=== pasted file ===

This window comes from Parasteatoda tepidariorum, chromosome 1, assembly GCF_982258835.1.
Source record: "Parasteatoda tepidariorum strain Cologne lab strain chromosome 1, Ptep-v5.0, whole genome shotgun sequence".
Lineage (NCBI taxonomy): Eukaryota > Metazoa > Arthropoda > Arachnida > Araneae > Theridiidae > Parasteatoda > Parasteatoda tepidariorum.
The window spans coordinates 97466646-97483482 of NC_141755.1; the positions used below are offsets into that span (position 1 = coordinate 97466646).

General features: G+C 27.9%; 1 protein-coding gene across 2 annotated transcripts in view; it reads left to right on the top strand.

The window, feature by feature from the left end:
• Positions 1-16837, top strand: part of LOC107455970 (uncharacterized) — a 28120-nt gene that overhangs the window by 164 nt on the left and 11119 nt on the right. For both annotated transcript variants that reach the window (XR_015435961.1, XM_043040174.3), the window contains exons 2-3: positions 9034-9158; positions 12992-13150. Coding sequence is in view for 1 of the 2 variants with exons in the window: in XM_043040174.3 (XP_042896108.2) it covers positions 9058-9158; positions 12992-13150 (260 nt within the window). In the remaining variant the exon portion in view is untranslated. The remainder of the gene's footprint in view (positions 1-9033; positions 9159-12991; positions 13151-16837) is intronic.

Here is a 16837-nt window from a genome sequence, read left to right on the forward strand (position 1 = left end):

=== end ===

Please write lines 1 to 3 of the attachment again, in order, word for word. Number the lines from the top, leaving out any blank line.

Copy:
This window comes from Parasteatoda tepidariorum, chromosome 1, assembly GCF_982258835.1.
Source record: "Parasteatoda tepidariorum strain Cologne lab strain chromosome 1, Ptep-v5.0, whole genome shotgun sequence".
Lineage (NCBI taxonomy): Eukaryota > Metazoa > Arthropoda > Arachnida > Araneae > Theridiidae > Parasteatoda > Parasteatoda tepidariorum.